Day In a Page

General Election 2015: Ed Miliband's unlikely journey from hapless geek to heart-throb

Miliband's unlikely journey from hapless geek to heart-throb

He was meant to be Labour's biggest handicap - but has become almost an asset
General Election 2015: A guide to the smaller parties, from the the National Health Action Party to the Church of the Militant Elvis Party

On the margins

From Militant Elvis to Women's Equality: a guide to the underdogs standing in the election
Amr Darrag: Ex-Muslim Brotherhood minister in exile still believes Egypt's military regime can be replaced with 'moderate' Islamic rule

'This is the battle of young Egypt for the future of our country'

Ex-Muslim Brotherhood minister Amr Darrag still believes the opposition can rid Egypt of its military regime and replace it with 'moderate' Islamic rule, he tells Robert Fisk
Why patients must rely less on doctors: Improving our own health is the 'blockbuster drug of the century'

Why patients must rely less on doctors

Improving our own health is the 'blockbuster drug of the century'
Sarah Lucas is the perfect artist to represent Britain at the Venice Biennale

Flesh in Venice

Sarah Lucas has filled the British pavilion at the Venice Biennale with slinky cats and casts of her female friends' private parts. It makes you proud to be a woman, says Karen Wright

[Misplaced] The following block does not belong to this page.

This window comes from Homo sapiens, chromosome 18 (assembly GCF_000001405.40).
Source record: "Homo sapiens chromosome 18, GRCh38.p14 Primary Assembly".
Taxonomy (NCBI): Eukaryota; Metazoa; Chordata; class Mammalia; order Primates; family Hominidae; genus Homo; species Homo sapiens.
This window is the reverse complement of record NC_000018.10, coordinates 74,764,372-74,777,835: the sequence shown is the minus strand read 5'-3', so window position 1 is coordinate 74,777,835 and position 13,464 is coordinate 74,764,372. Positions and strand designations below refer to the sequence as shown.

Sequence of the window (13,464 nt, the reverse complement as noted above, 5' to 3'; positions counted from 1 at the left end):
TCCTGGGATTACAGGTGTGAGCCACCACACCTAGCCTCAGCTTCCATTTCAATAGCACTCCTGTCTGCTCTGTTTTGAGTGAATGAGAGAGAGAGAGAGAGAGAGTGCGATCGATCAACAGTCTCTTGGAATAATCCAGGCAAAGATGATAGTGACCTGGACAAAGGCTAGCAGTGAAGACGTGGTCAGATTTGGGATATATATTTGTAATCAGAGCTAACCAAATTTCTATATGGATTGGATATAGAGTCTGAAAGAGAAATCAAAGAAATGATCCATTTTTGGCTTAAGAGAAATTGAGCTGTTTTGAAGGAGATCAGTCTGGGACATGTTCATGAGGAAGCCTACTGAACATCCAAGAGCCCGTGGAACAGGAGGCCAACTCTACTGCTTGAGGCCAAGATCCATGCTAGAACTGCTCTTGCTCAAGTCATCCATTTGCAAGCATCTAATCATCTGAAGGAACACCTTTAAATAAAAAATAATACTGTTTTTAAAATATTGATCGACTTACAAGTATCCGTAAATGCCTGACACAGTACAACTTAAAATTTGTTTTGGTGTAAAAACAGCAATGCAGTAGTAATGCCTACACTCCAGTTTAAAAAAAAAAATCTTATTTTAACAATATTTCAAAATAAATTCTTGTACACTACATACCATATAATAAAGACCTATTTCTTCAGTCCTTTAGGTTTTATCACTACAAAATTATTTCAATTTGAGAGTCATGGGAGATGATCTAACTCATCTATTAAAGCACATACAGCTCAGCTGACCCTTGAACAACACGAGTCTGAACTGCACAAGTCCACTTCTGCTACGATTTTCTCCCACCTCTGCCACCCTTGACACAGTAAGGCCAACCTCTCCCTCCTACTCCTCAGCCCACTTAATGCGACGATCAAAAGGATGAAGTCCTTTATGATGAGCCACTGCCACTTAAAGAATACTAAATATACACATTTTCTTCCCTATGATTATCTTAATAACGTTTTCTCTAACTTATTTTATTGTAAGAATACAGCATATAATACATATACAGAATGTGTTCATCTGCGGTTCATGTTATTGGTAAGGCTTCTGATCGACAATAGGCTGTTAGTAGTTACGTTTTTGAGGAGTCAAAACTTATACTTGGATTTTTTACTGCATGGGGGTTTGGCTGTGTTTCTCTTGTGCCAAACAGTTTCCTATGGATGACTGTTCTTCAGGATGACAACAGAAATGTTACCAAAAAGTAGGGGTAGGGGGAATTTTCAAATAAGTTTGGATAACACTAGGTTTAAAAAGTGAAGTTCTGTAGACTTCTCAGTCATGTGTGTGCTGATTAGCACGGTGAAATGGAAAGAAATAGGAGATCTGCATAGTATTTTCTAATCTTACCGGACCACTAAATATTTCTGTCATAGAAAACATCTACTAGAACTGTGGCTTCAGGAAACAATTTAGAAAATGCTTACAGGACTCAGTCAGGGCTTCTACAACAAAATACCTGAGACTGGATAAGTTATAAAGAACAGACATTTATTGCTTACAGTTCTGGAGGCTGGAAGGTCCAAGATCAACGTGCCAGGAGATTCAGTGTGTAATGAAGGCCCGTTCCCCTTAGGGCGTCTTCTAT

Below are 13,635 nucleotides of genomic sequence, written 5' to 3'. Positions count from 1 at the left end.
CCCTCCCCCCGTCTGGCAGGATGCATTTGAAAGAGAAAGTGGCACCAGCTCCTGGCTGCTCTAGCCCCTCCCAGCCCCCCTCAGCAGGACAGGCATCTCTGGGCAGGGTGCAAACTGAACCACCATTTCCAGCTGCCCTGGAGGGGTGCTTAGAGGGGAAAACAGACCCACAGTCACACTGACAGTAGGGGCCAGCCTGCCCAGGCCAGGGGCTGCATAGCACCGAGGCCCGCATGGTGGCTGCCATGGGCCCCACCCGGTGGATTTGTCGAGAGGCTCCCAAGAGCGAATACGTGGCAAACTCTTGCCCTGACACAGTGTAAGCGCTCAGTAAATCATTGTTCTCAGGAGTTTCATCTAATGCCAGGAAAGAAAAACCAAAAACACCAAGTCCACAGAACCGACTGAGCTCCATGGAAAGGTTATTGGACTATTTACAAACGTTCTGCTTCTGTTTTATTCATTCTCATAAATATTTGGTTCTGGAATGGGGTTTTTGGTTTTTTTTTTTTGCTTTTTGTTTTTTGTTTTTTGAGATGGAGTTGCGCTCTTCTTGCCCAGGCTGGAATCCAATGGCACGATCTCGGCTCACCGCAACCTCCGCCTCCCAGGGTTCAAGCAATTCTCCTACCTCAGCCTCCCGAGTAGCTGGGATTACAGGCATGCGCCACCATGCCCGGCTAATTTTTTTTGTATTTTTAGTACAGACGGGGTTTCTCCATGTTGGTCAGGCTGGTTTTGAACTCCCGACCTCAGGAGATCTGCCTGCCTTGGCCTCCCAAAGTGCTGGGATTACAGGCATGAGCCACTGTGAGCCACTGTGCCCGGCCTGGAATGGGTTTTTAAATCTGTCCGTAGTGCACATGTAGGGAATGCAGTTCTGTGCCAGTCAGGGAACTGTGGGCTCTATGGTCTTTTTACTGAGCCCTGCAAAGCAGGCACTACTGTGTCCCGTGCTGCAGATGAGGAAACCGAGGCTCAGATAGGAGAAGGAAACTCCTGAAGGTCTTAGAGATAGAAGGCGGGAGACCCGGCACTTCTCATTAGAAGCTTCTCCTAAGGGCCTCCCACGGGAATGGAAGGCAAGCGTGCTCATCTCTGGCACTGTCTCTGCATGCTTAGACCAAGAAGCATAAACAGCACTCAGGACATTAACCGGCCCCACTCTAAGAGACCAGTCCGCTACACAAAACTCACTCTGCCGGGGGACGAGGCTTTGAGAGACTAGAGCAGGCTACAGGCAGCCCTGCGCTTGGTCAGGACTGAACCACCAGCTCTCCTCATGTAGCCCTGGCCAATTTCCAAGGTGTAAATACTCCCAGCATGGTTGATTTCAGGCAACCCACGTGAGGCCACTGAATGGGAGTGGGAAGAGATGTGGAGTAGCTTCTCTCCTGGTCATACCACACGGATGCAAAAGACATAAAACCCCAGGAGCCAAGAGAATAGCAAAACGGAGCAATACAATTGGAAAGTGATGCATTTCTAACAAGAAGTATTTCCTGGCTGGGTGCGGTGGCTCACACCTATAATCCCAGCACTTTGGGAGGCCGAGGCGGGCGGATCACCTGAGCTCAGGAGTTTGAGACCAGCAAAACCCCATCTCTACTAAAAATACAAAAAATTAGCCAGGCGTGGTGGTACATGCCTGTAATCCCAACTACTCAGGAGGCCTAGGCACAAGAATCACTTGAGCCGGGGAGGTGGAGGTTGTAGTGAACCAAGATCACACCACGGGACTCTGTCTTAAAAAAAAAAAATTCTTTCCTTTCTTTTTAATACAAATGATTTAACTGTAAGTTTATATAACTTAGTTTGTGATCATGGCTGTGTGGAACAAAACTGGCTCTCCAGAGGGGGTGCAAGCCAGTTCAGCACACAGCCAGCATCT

11 best anti-ageing day creams

11 best anti-ageing day creams

Slow down the ageing process with one of these high-performance, hardworking anti-agers
Juventus 2 Real Madrid 1: Five things we learnt, including Iker Casillas is past it and Carlos Tevez remains effective

Juventus vs Real Madrid

Five things we learnt from the Italian's Champions League first leg win over the Spanish giants
Ashes 2015: Test series looks a lost cause for England... whoever takes over as ECB director of cricket

Ashes series looks a lost cause for England...

Whoever takes over as ECB director of cricket, says Stephen Brenkley
Fishing for votes with Nigel Farage: The Ukip leader shows how he can work an audience as he casts his line to the disaffected of Grimsby

Fishing is on Nigel Farage's mind

Ukip leader casts a line to the disaffected
Who is bombing whom in the Middle East? It's amazing they don't all hit each other

Who is bombing whom in the Middle East?

Robert Fisk untangles the countries and factions
China's influence on fashion: At the top of the game both creatively and commercially

China's influence on fashion

At the top of the game both creatively and commercially
Lord O’Donnell: Former cabinet secretary on the election and life away from the levers of power

The man known as GOD has a reputation for getting the job done

Lord O'Donnell's three principles of rule
Rainbow shades: It's all bright on the night

Rainbow shades

It's all bright on the night
'It was first time I had ever tasted chocolate. I kept a piece, and when Amsterdam was liberated, I gave it to the first Allied soldier I saw'

Bread from heaven

Dutch survivors thank RAF for World War II drop that saved millions
Britain will be 'run for the wealthy and powerful' if Tories retain power - Labour

How 'the Axe' helped Labour

UK will be 'run for the wealthy and powerful' if Tories retain power